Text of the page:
They had worked in the butchers on Saturdays with their Dad since they were young.
Sam, Tim, and Dean Nelson now own and run Milner Meats and Seafood in Alice Springs. The shop is renowned for the breadth of its offerings, which include staples such as beef lamb, pork and chicken, plus top-quality seafood.
Much of beef and lamb comes from the family farm in South Australia. The seafood gives the pretty little town in the heart of Australia an arm out to the sea. It includes fresh fish, live oysters and live mussels, plus whole cooked king prawns direct from the trawler, and king crab claws from Alaska and other frozen seafood.
“We find people love having the opportunity to buy fresh seafood being so far away from the sea,” says Sam. “People often wonder how it can be fresh. But our seafood comes out of the markets sometimes as late as Tuesday morning, is put on transport and we would have it for sale in our cabinet on the Wednesday before lunch.”
Milner Meats, which has been operating since 1984, also sells game meats such as goat, camel, kangaroo, emu, crocodile and venison. “Our main game sellers are camel burgers, camel and date sausages, and crocodile and cranberry sausages.”
There are plenty of barbecue sauces, as well as pickles and pasta from New York, and a choice of European cheeses to pair with a gourmet cut of meat. Hidden among the sauce collection is one so potent customers are required to sign a waiver before buying it.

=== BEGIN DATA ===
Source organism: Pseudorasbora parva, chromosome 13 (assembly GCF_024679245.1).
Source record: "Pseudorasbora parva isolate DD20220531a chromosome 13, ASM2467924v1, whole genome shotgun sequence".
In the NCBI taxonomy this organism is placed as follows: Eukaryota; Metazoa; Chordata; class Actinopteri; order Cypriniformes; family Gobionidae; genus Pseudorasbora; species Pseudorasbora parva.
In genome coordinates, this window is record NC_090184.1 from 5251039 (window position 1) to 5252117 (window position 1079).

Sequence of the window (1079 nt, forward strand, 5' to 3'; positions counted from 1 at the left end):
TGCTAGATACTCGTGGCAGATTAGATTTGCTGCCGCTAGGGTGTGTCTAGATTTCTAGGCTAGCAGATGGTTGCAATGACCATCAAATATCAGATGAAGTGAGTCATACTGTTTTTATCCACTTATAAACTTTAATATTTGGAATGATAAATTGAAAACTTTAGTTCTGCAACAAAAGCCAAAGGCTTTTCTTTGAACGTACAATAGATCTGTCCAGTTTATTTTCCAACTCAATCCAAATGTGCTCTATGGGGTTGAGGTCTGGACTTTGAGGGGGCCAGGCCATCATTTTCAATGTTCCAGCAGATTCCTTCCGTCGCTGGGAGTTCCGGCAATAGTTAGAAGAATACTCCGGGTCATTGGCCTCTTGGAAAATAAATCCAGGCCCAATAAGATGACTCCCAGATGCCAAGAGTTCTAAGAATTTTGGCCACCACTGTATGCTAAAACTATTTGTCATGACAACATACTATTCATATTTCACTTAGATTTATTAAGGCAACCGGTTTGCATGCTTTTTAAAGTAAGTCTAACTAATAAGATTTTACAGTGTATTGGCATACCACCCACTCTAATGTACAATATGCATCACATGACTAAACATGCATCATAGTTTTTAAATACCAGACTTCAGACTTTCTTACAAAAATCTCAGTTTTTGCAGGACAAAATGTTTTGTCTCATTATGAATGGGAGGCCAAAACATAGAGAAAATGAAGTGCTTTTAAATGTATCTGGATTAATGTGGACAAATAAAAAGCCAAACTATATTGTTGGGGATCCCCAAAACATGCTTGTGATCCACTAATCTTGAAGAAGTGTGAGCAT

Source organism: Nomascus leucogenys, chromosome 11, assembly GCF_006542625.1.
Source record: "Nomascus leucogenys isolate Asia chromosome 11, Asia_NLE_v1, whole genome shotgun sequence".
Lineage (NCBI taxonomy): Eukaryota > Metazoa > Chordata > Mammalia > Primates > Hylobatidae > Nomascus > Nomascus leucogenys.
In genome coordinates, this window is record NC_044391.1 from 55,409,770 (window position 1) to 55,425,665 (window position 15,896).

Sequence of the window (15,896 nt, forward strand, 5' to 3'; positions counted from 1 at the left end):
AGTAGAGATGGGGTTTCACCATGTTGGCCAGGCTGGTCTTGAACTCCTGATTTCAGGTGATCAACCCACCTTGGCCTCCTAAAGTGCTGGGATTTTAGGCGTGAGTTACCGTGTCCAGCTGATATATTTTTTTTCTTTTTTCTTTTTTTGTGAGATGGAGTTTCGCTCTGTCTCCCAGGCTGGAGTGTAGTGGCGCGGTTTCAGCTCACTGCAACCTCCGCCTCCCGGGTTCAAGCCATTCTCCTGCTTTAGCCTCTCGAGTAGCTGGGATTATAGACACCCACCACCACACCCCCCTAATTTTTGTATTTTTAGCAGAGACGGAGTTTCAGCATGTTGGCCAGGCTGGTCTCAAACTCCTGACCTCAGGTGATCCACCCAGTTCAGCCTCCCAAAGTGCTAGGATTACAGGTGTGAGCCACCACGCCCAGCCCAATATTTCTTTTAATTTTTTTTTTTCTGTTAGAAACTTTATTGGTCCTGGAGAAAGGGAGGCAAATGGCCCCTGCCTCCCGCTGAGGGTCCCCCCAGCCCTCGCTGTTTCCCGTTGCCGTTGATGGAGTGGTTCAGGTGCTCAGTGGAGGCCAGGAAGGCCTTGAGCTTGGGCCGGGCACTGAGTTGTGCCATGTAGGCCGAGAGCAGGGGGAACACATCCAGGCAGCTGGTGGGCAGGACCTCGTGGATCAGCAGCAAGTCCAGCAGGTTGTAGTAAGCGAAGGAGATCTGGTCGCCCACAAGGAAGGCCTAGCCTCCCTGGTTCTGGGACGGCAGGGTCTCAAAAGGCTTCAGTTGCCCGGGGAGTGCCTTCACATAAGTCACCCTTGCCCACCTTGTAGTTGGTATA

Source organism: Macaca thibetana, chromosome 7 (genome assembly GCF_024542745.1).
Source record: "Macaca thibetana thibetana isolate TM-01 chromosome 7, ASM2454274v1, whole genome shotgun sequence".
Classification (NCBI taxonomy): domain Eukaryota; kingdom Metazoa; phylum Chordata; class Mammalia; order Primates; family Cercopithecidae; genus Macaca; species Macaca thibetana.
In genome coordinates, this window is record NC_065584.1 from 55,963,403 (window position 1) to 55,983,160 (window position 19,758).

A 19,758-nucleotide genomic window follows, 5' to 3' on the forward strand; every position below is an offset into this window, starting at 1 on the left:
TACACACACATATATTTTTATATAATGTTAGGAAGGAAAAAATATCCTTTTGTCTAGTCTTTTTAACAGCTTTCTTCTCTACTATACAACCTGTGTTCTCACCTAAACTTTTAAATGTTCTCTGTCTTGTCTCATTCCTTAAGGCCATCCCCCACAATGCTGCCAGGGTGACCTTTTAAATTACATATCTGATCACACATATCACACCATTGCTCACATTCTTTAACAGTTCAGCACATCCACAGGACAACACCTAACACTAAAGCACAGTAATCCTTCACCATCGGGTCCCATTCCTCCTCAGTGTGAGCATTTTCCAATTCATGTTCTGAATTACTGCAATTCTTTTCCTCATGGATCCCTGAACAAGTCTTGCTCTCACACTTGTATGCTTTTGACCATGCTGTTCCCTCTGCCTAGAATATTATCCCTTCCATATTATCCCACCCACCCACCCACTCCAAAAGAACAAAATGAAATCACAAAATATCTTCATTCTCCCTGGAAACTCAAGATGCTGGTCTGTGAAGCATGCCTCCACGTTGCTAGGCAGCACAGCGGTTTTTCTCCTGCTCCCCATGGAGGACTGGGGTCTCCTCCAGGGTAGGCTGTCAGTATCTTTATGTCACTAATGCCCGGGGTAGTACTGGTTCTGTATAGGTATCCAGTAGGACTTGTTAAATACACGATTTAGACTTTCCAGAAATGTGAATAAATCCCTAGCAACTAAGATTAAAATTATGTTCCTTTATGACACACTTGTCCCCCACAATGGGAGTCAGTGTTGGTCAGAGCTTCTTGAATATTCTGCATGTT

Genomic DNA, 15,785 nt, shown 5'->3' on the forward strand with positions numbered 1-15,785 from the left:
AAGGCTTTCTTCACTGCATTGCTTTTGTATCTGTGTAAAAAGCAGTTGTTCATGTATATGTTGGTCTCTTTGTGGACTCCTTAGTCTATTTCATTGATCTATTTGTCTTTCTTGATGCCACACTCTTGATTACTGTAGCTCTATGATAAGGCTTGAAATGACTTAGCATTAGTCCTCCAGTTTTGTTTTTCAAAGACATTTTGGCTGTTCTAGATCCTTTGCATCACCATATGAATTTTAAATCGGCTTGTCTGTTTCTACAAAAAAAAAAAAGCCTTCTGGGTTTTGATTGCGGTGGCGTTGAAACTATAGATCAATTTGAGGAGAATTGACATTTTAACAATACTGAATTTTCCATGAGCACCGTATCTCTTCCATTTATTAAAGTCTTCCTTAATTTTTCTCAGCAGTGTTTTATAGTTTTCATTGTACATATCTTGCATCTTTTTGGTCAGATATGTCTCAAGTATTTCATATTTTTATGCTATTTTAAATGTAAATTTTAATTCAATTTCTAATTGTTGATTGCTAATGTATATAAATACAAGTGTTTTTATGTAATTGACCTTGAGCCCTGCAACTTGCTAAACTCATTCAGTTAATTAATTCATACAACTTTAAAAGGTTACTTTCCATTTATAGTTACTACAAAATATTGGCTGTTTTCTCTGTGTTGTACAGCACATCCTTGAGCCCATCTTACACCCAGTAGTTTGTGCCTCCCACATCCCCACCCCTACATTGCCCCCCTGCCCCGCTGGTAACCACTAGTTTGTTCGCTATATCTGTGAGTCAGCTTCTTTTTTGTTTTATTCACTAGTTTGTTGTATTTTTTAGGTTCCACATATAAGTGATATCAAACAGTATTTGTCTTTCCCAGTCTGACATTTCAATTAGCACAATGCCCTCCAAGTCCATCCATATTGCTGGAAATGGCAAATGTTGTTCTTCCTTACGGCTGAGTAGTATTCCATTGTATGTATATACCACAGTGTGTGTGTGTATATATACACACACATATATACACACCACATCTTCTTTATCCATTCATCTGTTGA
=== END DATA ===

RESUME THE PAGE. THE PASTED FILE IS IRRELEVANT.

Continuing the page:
Milner Meats also sells wholesale to other businesses, such as restaurants, cafes, pubs and clubs, plus community stores in the Northern Territory and interstate. Staff are trained to be able to offer customers cooking advice.
“We find this is one of the reasons people prefer to shop in a butcher‘s rather than a supermarket,” Sam says. “We encourage our staff, especially the apprentices, to try as many of our products as they can to be able to have the knowledge needed to give advice.”
Milner Meats is deeply rooted in the community. “We get so much support from our local customers. I think this is because Alice is a small town and people know how important it is to support local business, knowing the money they spend with us goes back into the town.”